"We at Salemsborg have so benefited from the gifts of God's love, peace, strength, and joy through Jesus, that we seek to share these same gifts with others in grateful response!"
The southern portion of Saline County, and the northwestern portion of McPherson County Kansas was settled by Swedish Immigrants primarily from the province of Smäland, Sweden in the years 1868 and 1869.
The Galesburg Land Company was formed from members of the Swedish Congregations in Galesburg and Swedonia, Illinois with the intent of finding farms and homes for these recent immigrants. The very first settlers arrived in the fall of 1868 and the majority followed to Kansas in the early spring of 1869.
The Swedish settlers were led by C. J. Brodine, a lay minister and farmer from Illinois. His first priority was the organization of a Swedish Lutheran Church in the Smoky Valley. A first meeting was held on the Brodine homestead on June 16, 1869. A site was selected on the highest point in the community and 160 acres of land were purchased for the church from the Kansas Pacific Railroad for $2.50 an acre. The name for the church was to be Salemsberg, which loosely translated from Swedish means “peaceful mountain.”
The newly formed congregation soon began to build a church. It was to be a dugout made of sod with a stone foundation and was to be twenty feet wide by forty feet long. The sod walls could not withstand the wet summer and in October the walls were replaced with stone.
Pastor A.W. Dahlsten, leader of the Galesburg Company and pastor of First Lutheran Church of Galesburg, Illinois was called as the congregation’s first Pastor. He served the congregation from 1869-1888. He was an extraordinary man, the first Pastor of both the Salemsberg and Freemount Congregations, founder of the Kansas – Nebraska Synod of the Augustana Lutheran Church and instrumental in founding many Lutheran Congregations in Kansas.
The dugout church was soon too small and was replaced by a larger frame church in 1872. An accomplishment in architecture for this community included the placement of a great bell in the church tower.
Pastor Dahlsten retired in 1888 and the congregation called Pastor Carl Wallen to serve its growing needs.
In 1892 the congregation, having grown so large voted to again build a new church. A magnificent frame structure was built with a spire that rose 150 feet into the air. The bell from the frame church was placed in the tower and a great altar painting of the “Transfiguration” was commissioned from the Swedish American painter, Carl Lotave. The church was completed and dedicated in 1898. The spelling of the church also changed at this time. The new spelling was Salemsborg, reflecting the large building in Swedish as “Peaceful Fortress.”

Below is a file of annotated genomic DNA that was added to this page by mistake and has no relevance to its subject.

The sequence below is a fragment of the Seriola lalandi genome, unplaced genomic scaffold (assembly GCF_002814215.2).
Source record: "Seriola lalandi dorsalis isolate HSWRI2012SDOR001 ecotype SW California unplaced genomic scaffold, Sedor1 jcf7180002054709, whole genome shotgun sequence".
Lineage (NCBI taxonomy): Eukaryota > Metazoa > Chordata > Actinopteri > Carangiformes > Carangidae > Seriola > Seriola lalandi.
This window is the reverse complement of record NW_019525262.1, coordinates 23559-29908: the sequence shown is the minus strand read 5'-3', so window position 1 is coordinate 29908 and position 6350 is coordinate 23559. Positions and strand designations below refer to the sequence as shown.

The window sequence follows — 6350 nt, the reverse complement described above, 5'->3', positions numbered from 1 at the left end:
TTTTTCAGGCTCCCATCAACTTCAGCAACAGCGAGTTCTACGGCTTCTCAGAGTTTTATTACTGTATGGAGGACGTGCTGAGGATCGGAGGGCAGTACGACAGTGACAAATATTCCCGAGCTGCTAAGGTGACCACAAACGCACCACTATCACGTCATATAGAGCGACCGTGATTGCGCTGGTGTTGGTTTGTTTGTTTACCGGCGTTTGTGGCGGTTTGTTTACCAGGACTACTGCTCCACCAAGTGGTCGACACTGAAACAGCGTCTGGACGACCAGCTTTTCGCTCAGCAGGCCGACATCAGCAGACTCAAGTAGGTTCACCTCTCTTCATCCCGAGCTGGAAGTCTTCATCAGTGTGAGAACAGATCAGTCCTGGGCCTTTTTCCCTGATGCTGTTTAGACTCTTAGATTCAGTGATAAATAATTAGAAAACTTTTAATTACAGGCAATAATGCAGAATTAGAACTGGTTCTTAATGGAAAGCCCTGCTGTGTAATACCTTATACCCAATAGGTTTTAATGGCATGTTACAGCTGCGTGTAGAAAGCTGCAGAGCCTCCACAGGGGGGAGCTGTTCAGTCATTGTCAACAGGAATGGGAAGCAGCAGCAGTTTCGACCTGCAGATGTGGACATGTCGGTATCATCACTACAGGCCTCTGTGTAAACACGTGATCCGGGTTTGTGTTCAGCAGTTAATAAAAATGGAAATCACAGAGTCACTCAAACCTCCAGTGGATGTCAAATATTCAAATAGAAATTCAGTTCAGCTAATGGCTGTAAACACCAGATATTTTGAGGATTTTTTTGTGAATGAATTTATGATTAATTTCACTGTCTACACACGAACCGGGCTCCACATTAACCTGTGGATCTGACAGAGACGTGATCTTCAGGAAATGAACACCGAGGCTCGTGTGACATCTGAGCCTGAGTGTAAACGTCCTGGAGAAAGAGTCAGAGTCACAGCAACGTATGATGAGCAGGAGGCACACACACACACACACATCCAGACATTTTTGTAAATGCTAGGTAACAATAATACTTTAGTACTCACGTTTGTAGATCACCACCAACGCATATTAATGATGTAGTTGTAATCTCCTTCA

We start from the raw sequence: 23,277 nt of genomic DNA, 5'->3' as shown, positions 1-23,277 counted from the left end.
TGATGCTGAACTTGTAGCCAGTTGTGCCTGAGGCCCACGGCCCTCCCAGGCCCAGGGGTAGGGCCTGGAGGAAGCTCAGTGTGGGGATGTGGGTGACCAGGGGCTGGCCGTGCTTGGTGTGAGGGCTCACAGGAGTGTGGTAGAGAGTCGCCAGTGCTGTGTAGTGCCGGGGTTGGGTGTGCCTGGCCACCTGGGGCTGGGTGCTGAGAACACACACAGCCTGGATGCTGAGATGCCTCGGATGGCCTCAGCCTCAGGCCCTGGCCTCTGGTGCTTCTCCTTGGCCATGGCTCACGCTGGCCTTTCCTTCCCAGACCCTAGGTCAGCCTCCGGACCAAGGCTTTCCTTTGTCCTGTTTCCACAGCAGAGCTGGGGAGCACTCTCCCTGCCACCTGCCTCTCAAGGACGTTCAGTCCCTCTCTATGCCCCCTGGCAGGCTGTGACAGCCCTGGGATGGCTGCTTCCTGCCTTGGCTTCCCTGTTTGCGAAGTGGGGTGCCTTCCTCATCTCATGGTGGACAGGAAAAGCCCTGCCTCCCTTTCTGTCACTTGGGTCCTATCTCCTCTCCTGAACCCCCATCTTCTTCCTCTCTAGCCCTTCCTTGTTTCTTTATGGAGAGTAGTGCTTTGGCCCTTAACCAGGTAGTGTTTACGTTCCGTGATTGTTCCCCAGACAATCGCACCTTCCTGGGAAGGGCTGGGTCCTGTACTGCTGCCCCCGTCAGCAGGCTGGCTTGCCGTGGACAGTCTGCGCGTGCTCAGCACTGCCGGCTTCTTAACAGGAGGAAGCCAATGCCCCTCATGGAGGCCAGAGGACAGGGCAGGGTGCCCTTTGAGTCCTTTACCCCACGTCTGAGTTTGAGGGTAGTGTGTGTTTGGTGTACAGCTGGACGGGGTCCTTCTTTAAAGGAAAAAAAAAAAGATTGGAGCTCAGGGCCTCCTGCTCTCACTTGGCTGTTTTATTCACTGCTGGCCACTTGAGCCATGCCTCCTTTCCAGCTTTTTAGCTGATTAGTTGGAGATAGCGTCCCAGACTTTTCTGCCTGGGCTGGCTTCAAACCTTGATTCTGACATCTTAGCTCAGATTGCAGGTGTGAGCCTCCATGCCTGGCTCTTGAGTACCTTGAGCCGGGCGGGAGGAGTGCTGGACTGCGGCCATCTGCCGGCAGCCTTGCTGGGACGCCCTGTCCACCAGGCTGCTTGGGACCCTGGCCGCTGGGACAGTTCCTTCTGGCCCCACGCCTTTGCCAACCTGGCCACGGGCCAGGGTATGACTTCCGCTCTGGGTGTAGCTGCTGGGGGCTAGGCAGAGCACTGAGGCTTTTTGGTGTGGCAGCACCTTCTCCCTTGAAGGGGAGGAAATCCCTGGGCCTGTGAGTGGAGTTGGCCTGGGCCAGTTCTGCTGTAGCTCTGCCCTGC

Pastor Carl Wallen retired in 1908 and Pastor E.P. Karleen served from 1909 until 1912. Pastor P.A. Malm served briefly and in 1914 Pastor Gustaf Erikson was called to be Pastor. He served the congregation until 1940. A man of unbounded energy, he was loved by all who knew him.
On July 29, 1925 the Spire Church was struck by lightning. Local men climbed the tower and tried to chop off the tower before the church itself was in flames. As they labored, one man rode up to the church and ran inside and cut the Lotave “Transfiguration” from the wall.
Finally as the church became engulfed in flames, a grief-stricken Pastor Erikson was pulled away from the altar and led outside. The church burned to the ground. Those who were there remembered hearing the bell break loose and crash into the rubble below. Almost immediately after the fire the congregation began plans for replacing the great Spire Church with a new one of brick and with two towers. The church was built, and the “Transfiguration” painting was again placed above the altar. Beautiful stained glass windows were ordered from Germany and a large set of chimes were placed in the north tower.
The two-tower church of today was completed and dedicated in 1929. Above the doors are the words “A Mighty Fortress Is our God” both in English and in Swedish.
Nearby on the site of the original sod church stands a stone pulpit. It marks the spot were the pulpit stood in that original sod church. Created by Anton Pearson, the pulpit reminds us of our Swedish pioneer past and incorporated into the structure is the melted mass that was once the Salemsborg bell.
The congregation has thrived and continued now going on nearly 150 years. The people of the Salemsborg community have witnessed many triumphs and many tragedies. The congregation has been served by twelve distinguished Lutheran pastors.
Today our Pastor is Ethan Feistner. He has overseen a revitalization of the congregation, the building of a new fellowship center, a large and successful youth program, and the growth of the congregation to over 450 members.
The people of Salemsborg are very proud of their Swedish pioneer heritage and the witness to Jesus Christ first on the treeless prairie, later in times of war, economic depression, and disasters, and today in a changing and modern world. Our greatest hope is that 150 years from now the lights atop of the twin towers will shine and our descendants will still proclaim the Word to future generations in the Smoky Valley of Kansas.